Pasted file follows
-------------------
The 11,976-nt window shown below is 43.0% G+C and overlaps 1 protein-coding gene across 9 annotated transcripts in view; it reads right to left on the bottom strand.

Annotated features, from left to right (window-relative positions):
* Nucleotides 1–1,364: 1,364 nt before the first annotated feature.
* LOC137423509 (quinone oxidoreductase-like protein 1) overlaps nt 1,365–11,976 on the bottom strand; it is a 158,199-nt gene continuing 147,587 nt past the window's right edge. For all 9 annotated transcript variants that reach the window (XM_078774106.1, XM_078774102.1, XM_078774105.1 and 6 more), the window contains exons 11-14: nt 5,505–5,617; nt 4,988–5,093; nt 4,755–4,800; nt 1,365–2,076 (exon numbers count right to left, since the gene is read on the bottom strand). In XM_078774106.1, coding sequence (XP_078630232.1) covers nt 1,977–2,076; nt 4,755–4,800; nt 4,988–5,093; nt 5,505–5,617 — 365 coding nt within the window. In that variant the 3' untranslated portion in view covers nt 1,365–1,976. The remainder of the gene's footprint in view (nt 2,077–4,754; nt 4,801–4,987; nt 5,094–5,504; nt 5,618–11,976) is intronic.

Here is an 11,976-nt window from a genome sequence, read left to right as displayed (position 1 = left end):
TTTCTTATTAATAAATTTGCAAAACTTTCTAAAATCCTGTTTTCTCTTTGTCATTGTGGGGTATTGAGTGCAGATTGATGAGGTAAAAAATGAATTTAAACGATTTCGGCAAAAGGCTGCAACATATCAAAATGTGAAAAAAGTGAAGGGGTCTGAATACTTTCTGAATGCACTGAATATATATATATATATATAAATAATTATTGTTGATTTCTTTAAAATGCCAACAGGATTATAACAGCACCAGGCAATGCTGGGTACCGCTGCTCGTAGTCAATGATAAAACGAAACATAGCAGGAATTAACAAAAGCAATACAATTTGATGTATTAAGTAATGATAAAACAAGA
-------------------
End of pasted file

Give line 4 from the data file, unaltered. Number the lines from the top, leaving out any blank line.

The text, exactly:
* LOC137423509 (quinone oxidoreductase-like protein 1) overlaps nt 1,365–11,976 on the bottom strand; it is a 158,199-nt gene continuing 147,587 nt past the window's right edge. For all 9 annotated transcript variants that reach the window (XM_078774106.1, XM_078774102.1, XM_078774105.1 and 6 more), the window contains exons 11-14: nt 5,505–5,617; nt 4,988–5,093; nt 4,755–4,800; nt 1,365–2,076 (exon numbers count right to left, since the gene is read on the bottom strand). In XM_078774106.1, coding sequence (XP_078630232.1) covers nt 1,977–2,076; nt 4,755–4,800; nt 4,988–5,093; nt 5,505–5,617 — 365 coding nt within the window. In that variant the 3' untranslated portion in view covers nt 1,365–1,976. The remainder of the gene's footprint in view (nt 2,077–4,754; nt 4,801–4,987; nt 5,094–5,504; nt 5,618–11,976) is intronic.